I need a low clamp 2x10 front derailleur. As it turns out to be a challenge to find locally, I begin to wonder

  • How important is the rear gear specification? What is I get 2x9?
  • How important is the front gear specification? What if I get 3x10?

I am looking to understand the reasons for those constraints, not just an "1)yes 2)yes" answes

  • It appears I have been misunderstood. I am asking specifically about will a FD, with different number of gears by specification, from the rest of the system, work and will shift correctly? I am aware there is a bunch of other factors when selecting an FD. I am aware what I mean by 2x10.
    – Vorac
    Sep 16, 2014 at 15:49

2 Answers 2


The cages for a double and triple are shaped differently, so you need to get the derailleur for the right number of chainrings in the front. The derailleur also needs to have enough capacity to shift between the chainrings you have as well as clear the largest chainring. As usual, Sheldon is a good person to start with regarding FD selection. The number of rear speeds (the 9 in 2x9) marked for a front derailleur isn't too important, but the cage of the derailleur may be thinner for higher number of rear speeds (so if your chain isn't designed for high enough speeds, you may have some rubbing on the cage, especially if you don't adjust it properly) -- as Sheldon points out though, the distinction based on number of cogs in the back is primarily for marketing.

Obviously, you also need to make sure the derailleur will be able to be mounted on whatever type of mount your frame uses (this includes how the cable is pulled - bottom or top).

And finally, you have to worry about cable pull ratio, so if you're using brand X, buy a brand X front derailleur, and if it is a road (mountain) FD, buy a road (mountain) FD if you have road (mountain) shifters (which should obviously be matched with the number of chainrings in the front).

In summary,

1) Number of rear cogs doesn't matter - the shifting in the front is effectively independent of whats going on in the back.

2) Number of front chainrings does matter, but there's more to it than just matching the number of chainrings.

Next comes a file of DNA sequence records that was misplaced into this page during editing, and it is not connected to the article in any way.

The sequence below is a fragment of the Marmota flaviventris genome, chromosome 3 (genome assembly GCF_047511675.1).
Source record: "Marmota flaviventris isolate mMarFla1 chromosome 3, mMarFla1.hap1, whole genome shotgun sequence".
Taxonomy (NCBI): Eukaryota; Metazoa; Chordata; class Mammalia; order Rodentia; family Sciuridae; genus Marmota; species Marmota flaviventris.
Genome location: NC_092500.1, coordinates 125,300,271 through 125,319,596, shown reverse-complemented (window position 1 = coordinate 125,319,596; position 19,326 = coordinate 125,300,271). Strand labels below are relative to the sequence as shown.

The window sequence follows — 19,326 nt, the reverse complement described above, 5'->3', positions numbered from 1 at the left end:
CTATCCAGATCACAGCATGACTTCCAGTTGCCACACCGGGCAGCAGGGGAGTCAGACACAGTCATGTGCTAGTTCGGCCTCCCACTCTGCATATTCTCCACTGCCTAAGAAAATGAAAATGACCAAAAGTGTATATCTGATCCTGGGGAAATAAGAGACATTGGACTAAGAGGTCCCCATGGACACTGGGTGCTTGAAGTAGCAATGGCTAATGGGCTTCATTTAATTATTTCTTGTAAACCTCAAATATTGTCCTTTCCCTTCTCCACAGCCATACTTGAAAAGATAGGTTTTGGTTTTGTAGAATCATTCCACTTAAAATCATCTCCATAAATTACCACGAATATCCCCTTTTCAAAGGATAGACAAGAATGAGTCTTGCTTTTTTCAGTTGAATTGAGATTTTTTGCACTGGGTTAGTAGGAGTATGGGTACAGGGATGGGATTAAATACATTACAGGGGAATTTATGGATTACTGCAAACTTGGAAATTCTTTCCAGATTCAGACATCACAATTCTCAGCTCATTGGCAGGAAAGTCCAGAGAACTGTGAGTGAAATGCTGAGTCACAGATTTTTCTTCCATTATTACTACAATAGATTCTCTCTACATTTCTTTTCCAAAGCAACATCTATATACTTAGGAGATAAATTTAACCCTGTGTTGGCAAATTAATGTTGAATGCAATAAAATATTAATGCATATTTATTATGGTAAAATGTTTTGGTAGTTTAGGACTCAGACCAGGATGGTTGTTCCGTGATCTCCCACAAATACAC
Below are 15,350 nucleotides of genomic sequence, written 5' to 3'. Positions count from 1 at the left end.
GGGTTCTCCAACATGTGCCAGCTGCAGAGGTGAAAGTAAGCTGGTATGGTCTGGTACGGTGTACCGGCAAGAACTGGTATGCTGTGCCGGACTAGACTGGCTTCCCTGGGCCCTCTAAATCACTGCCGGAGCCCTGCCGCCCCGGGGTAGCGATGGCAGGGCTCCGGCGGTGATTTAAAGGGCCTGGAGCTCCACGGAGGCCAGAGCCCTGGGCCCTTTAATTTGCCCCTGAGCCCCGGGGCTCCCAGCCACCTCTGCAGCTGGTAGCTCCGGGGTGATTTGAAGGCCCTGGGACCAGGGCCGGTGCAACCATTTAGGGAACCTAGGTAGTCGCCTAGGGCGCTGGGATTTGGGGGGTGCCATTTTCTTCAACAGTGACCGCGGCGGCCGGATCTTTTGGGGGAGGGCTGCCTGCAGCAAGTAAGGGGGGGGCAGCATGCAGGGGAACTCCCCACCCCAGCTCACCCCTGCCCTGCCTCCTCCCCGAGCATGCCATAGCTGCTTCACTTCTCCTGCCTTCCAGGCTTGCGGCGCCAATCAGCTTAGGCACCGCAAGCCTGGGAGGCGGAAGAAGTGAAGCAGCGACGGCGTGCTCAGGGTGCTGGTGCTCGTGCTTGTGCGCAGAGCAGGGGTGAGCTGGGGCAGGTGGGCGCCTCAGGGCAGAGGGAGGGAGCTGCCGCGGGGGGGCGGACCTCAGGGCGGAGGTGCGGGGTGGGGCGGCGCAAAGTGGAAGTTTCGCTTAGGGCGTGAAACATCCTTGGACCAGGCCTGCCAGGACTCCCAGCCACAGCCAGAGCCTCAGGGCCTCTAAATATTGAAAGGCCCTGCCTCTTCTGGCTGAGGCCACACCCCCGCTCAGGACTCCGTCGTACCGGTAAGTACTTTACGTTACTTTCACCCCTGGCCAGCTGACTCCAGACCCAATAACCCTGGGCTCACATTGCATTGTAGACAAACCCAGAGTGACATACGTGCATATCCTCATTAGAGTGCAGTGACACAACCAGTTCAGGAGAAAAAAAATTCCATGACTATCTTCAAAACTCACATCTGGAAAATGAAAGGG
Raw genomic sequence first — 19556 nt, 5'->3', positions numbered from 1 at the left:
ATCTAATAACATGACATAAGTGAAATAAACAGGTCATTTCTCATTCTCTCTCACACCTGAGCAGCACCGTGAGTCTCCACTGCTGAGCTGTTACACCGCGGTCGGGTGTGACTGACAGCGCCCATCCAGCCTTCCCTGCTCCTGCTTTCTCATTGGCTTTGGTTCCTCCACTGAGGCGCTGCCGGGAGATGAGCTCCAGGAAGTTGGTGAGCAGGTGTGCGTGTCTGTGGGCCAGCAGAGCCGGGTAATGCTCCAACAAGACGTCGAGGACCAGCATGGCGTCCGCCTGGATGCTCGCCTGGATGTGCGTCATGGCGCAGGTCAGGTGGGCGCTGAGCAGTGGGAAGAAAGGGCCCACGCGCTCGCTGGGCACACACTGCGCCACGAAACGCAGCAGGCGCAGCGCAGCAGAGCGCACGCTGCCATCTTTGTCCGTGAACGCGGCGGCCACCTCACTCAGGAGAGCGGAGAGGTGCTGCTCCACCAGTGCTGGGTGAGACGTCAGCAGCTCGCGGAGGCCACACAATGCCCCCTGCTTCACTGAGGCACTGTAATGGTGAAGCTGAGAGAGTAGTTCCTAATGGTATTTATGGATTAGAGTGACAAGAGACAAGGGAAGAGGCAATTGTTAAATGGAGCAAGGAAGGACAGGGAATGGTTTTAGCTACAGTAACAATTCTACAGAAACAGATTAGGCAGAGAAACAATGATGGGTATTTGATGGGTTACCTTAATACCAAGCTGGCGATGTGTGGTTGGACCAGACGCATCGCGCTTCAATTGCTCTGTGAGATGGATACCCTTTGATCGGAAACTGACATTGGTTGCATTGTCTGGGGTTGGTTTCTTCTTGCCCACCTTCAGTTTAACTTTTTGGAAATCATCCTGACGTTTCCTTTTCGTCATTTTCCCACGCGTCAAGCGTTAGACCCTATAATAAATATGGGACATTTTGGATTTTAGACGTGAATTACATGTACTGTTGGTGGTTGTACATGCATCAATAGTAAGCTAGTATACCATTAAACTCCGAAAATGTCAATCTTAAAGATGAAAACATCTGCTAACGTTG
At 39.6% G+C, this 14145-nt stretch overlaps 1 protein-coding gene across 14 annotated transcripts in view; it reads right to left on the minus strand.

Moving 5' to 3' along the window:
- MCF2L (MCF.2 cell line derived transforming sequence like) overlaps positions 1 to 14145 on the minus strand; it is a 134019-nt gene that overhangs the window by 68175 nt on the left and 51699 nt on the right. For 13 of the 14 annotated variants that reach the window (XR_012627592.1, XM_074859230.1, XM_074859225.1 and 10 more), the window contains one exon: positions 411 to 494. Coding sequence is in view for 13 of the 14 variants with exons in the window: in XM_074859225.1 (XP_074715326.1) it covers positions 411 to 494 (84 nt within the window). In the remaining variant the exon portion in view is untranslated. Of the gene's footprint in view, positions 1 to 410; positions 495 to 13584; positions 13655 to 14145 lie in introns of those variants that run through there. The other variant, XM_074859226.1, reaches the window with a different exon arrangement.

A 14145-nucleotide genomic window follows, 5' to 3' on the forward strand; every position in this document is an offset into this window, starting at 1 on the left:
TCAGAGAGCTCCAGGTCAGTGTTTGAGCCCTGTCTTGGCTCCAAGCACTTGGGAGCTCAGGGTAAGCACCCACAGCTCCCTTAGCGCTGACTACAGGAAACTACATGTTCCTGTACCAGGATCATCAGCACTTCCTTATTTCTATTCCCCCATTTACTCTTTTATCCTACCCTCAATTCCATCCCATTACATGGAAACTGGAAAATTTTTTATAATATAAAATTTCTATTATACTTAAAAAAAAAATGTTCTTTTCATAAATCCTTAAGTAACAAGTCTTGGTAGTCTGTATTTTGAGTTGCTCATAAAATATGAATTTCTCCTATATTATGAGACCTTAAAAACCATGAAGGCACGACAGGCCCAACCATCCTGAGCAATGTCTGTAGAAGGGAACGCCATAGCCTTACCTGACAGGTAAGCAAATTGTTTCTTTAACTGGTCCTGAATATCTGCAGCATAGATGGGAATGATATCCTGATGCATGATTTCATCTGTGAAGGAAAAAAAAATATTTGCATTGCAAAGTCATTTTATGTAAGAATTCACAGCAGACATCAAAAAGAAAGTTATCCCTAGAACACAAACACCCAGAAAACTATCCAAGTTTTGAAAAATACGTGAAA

• A footnote: You can get a double FD to work with a triple and vice versa in some cases (clearance primarily), but it won't necessarily work well. In short, don't do it if unless you really need to. Sheldon does give some examples. As for saying "yes" or "no", the "more to it" part can move the answer either way, so I'm not going to remark on it (you'd need to look at the particular FD's).
    – Batman
    Sep 16, 2014 at 15:04

The first number is the number of front gears and the second number is the number of rear gears.

How many gears do you want / need is for you to decide.

The gear range is the smallest and largest. Even with 7 speed you could have big range. The down side is a bigger step between gears.

You could have a 10 speed rear with only a difference of 1 tooth between gears.

The front is more a range gear. A small front is for climbing and large front is for flat and downhill. A touring bike with a load would need one small front.

The front is not really aware of how many gears in the rear.

  • That's a great argument why the rear speeds are of no concern whatsoever. Although that thing about the width of the cage and the width of the chain, that Batman talks about...
    – Vorac
    Sep 16, 2014 at 15:52
  • Now that you "clarify". Your question is not clear to me.
    – paparazzo
    Sep 16, 2014 at 16:00
  • 1
    The width of the cage is typically not really a problem when selecting the derailleur since the width differences in chains is more than the derailleur installation tolerances.
    – Batman
    Sep 16, 2014 at 16:06

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